SINGAPORE: In the not too distant future, surveillance cameras sitting atop over 100,000 lampposts in Singapore could help authorities pick out and recognise faces in crowds across the island-state.
The plan to install the cameras, which will be linked to facial recognition software, is raising privacy fears among security experts and rights groups. The government said the system would allow it to “perform crowd analytics” and support anti-terror operations.
GovTech, the Singapore government agency in charge of a “Lamppost-as-a-Platform” pilot project scheduled to begin next year, has given companies until May to register their interest in providing technology for the network.
“As part of the LaaP trial, we are testing out various kinds of sensors on the lampposts, including cameras that can support backend facial recognition capabilities,” a GovTech spokesman said in an emailed statement to Reuters.
“These capabilities may be used for performing crowd analytics and supporting follow-up investigation in event of a terror incident.”
Singapore says the project is part of a broader “Smart Nation” plan to use cutting-edge technology to improve people’s lives and has pledged to be sensitive to privacy.
Video surveillance networks are common in cities like London or New York. But Ian Wilson, a security lecturer at Australia’s Murdoch University said he believed that Singapore’s would be different in that it might involve extensive facial recognition technology.
Such technology has become commonplace in Chinese cities like Beijing and Shanghai. Some top officials in Singapore played down the privacy concerns.
Prime Minister Lee Hsien Loong said last week that the Smart Nation project was aimed at improving people’s lives and that he did not want it done in a way “which is overbearing, which is intrusive, which is unethical”.
The spokesman for GovTech said: “The need to protect personal data and preserve privacy are key considerations in the technical implementation of the project.”
The government also hopes to use other sensors on the lamp posts to monitor air quality and water levels, count electric scooters in public places, and collect footfall data to aid urban and transport planning, GovTech said.
GovTech did not say how many lampposts would be used in the initial pilot project. But a former head of Singapore’s civil service, Peter Ong, said last year that the country aims to bring all of its 110,000 lampposts into the sensor network.
Adam Schwartz, senior staff attorney at the US-based rights group Electronic Frontier Foundation, urged Singapore and other governments not to adopt facial recognition surveillance technology, in a response to a request for comment from Reuters. He said he was concerned such technology could be turned on political opponents or used to curb free speech by deterring peaceful protest. Facial recognition technology typically allows authorities to match people picked up on cameras with those in databases.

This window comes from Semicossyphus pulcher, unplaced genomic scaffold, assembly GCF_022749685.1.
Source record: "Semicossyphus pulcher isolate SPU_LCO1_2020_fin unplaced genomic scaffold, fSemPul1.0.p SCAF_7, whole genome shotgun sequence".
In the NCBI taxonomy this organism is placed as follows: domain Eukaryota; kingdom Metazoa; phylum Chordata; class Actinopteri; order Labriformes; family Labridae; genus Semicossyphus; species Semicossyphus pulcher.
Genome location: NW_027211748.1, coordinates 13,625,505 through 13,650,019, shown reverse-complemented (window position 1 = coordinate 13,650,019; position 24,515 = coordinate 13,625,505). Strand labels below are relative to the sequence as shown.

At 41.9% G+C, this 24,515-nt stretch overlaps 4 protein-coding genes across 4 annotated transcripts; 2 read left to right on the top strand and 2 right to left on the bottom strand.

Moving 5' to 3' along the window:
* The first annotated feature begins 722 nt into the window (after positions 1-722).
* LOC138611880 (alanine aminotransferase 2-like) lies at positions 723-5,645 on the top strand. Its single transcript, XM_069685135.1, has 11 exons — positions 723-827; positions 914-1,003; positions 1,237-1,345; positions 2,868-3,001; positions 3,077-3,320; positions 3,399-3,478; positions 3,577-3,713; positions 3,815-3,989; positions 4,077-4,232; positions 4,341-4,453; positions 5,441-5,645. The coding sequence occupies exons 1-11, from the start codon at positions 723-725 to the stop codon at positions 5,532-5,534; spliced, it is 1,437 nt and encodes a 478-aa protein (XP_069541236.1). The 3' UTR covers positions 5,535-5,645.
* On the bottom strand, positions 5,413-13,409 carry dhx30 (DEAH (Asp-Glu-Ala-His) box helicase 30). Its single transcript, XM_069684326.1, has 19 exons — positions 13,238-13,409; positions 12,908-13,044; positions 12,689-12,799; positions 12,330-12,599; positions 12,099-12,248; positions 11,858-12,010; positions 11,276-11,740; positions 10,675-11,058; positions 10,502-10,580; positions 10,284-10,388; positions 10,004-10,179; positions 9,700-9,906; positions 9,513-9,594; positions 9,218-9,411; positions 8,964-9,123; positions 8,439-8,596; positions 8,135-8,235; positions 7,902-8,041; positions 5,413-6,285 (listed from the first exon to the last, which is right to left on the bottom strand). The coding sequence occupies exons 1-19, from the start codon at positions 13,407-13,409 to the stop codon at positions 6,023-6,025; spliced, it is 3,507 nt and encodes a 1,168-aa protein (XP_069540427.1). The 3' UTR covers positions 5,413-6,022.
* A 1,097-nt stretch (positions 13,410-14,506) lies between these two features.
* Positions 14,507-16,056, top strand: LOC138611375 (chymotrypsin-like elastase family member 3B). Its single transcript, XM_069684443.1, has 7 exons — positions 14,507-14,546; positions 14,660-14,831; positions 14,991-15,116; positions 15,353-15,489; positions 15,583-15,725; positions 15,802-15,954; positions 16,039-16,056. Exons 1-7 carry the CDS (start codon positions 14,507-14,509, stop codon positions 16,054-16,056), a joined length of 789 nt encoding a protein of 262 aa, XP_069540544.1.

Singapore’s only opposition party in parliament, The Workers’ Party, declined to comment.
Yitu Technology, a Chinese company that has recently opened its first international office in Singapore, told Reuters it was weighing a bid with its partners. Yitu opened a sales and marketing operation in Singapore this year and also plans to set up a research and development hub in the country. The company says its facial recognition platform is capable of identifying over 1.8 billion faces in less than 3 seconds. Singapore has a population of 5.6 million people.
“We see a big potential in this country. They are ready for the AI revolution” said Lance Wang, Yitu’s general manager for Southeast Asia, Hong Kong and Macau, adding that the firm was discussing a potential bid with partners.
Xjera Labs, a Singapore-based company, said it was putting in a bid with partners.
“The scope we are bidding includes most video analytics related components, such as facial recognition, crowd monitoring and human attribute detection,” Ethan Chu, Xjera’s co-founder, told Reuters.
A spokeswoman for SenseTime, a facial-recognition software company dual-based in Beijing and Hong Kong, said it was “exploring the situation” and declined further comment. The company includes Singapore’s state investor Temasek as one of its backers following a $600 million funding round which closed on Monday. Wilson, the security lecturer at Murdoch University, said that unlike cities like London or New York, Singapore did not have a high crime or terror-threat level that justified such surveillance capabilities.
In its 2018 risk map published this week, AON, a professional services company, ranked the terror threat in Singapore as “low”.
The government says, however, that the country faces threats from both home-grown militants and foreign terrorists.